Sleep Disturbance in Nursing Personnel Working Shifts

Authors

  • Anna Korompeli RN, BSc, MPH, PhD,

    Head RN, Clinical Instructor, Corresponding author
    1. Department of Public Health, Faculty of Nursing, University of Athens, Athens, Greece
    • Intensive Cardiac Unit, Sismanogleio Hospital, Athens, Greece
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  • Tzavara Chara MSc,

    Biostatistician
    1. Center for Health Services Research, Medical School, University of Athens, Athens, Greece
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  • Lemonidou Chrysoula RN, BSc, PhD,

    Professor
    1. Faculty of Nursing, University of Athens, Athens, Greece
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  • Panayota Sourtzi RN, BSc, MmedSc, PhD

    Associate Professor in Occupational Health Nursing
    1. Department of Public Health, Faculty of Nursing, University of Athens, Athens, Greece
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  • Contributions on Study Design: AK and PS; data collection: AK; data analysis and statistical expertise: AK and ChT; critical revisions and supervision: ChL and PS.
  • Conflict of Interest: The authors declare they have no conflict of interest in relation to any aspect of this manuscript.

Correspondence

Anna Korompeli, RN, BSc, MPH, PhD, Department of Public Health, Faculty of Nursing, University of Athens, 12 Notou, 15342 Athens, Greece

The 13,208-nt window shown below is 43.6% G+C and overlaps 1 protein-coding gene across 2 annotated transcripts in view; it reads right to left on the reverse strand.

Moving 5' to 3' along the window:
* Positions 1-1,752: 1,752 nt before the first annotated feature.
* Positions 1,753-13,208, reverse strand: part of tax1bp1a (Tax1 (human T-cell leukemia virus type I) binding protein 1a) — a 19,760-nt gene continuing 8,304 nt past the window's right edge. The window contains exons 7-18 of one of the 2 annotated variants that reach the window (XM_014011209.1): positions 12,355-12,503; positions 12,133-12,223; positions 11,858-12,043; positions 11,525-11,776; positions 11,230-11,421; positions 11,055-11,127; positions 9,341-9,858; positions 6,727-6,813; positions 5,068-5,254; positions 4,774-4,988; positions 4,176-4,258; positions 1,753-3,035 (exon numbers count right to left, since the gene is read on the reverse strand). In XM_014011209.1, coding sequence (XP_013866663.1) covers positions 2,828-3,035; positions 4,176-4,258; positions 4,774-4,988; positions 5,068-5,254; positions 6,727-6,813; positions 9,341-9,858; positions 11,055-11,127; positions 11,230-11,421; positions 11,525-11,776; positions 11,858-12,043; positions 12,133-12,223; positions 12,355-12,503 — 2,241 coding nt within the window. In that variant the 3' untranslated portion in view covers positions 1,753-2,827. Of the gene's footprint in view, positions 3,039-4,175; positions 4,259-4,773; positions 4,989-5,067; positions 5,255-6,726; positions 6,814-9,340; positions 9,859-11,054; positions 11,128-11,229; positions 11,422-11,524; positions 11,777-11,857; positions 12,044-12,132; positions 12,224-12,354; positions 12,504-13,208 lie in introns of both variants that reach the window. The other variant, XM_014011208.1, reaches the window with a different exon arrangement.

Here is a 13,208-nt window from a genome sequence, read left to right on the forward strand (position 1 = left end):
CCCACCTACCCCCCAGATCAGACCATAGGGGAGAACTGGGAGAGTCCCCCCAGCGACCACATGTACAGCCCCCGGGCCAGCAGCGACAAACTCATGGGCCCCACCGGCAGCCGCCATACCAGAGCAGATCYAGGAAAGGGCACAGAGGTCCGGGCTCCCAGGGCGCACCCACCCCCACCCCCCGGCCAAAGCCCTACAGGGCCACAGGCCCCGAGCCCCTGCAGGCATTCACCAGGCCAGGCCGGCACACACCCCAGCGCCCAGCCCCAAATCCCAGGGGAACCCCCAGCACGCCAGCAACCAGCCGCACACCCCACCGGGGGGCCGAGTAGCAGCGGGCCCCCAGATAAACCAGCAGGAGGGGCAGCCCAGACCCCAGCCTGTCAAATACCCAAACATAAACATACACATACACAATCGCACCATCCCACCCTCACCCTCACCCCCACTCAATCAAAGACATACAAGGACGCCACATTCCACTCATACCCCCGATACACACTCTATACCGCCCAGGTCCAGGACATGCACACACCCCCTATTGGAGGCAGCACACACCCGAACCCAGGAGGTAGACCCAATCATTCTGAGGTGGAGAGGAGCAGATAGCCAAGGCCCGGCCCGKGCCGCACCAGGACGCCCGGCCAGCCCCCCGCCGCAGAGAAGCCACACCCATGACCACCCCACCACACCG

E-mail: annabeli76@yahoo.com

Abstract

Objective

The aim of the present study was to explore the factors that are associated with sleep disturbance in nursing personnel working irregular shifts.

Methods

A cross-sectional survey was carried out. The Standard Shiftwork Index was used for data collection, which was completed by 365 nurses and nurse assistants working shifts including nights.

Results

Female nurses and nurses with elevated levels of chronic fatigue were found with greater sleep disturbance between all shifts. Sleep disturbance between most shifts was greater in participants with more than 18 years of working experience and those having family members to look after. No differences were observed in family status, professional training, or circadian characteristics.

Conclusion

Our results suggest that demographics, working characteristics, and family structure are associated with sleep disturbance between shifts in nursing personnel. The modification of shift schedules according to individual needs and preferences is necessary for the reduction of sleeping problems.

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